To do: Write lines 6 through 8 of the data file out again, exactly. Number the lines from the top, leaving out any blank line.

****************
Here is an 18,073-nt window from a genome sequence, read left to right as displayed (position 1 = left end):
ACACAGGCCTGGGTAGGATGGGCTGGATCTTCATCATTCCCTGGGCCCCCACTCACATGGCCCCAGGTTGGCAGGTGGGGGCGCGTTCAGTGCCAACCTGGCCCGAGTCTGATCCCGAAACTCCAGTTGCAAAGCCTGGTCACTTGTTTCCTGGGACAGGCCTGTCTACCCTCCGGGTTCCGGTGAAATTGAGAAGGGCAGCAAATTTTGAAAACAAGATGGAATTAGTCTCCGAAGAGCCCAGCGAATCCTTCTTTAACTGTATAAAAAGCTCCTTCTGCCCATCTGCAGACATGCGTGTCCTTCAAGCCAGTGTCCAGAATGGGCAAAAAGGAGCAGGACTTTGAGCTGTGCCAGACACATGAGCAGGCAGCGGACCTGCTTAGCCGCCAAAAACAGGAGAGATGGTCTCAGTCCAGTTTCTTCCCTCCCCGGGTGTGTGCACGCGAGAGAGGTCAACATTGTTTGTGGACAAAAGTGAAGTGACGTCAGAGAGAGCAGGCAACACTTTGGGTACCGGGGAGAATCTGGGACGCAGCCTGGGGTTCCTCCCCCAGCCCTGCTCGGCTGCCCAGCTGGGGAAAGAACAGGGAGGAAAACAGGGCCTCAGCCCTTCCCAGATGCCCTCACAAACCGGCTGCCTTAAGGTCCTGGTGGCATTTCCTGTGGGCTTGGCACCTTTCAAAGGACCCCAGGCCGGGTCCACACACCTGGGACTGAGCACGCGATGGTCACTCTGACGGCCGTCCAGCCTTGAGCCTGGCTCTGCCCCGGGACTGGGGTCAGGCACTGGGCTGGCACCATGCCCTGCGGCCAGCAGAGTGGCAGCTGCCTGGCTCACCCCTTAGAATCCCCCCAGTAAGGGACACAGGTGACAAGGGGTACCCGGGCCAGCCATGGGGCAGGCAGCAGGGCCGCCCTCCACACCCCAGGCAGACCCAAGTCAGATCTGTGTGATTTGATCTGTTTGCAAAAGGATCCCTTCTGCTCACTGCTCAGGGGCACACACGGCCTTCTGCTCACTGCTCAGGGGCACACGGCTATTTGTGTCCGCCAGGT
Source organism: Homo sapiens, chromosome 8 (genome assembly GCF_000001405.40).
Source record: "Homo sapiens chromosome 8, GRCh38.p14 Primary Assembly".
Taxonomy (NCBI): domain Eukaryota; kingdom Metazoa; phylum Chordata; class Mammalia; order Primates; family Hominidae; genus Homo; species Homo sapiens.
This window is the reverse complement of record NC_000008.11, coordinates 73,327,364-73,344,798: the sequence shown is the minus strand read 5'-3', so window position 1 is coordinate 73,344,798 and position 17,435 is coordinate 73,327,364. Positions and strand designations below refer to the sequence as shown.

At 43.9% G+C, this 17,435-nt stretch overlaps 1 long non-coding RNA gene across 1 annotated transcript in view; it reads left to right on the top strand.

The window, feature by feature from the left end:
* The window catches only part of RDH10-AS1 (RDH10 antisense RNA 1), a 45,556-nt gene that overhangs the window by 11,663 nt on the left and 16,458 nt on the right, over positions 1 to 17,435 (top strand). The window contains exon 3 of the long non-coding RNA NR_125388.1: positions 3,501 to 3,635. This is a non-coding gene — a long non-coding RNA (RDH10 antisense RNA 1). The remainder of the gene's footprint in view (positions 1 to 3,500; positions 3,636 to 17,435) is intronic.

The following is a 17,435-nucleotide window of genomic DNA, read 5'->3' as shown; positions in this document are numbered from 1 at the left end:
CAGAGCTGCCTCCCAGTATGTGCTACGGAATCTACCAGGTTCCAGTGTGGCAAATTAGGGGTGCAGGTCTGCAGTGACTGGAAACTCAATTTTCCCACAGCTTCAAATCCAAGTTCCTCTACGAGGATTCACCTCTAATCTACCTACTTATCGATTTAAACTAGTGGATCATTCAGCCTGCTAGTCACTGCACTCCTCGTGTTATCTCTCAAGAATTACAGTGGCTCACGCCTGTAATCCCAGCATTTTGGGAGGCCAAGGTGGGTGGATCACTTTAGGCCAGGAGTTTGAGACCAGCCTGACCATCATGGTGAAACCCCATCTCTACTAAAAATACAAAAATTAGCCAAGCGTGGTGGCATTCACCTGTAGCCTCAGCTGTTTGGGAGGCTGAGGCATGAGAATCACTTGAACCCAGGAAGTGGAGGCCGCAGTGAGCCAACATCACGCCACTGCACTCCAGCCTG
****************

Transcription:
This window is the reverse complement of record NC_000008.11, coordinates 73,327,364-73,344,798: the sequence shown is the minus strand read 5'-3', so window position 1 is coordinate 73,344,798 and position 17,435 is coordinate 73,327,364. Positions and strand designations below refer to the sequence as shown.

At 43.9% G+C, this 17,435-nt stretch overlaps 1 long non-coding RNA gene across 1 annotated transcript in view; it reads left to right on the top strand.

The window, feature by feature from the left end: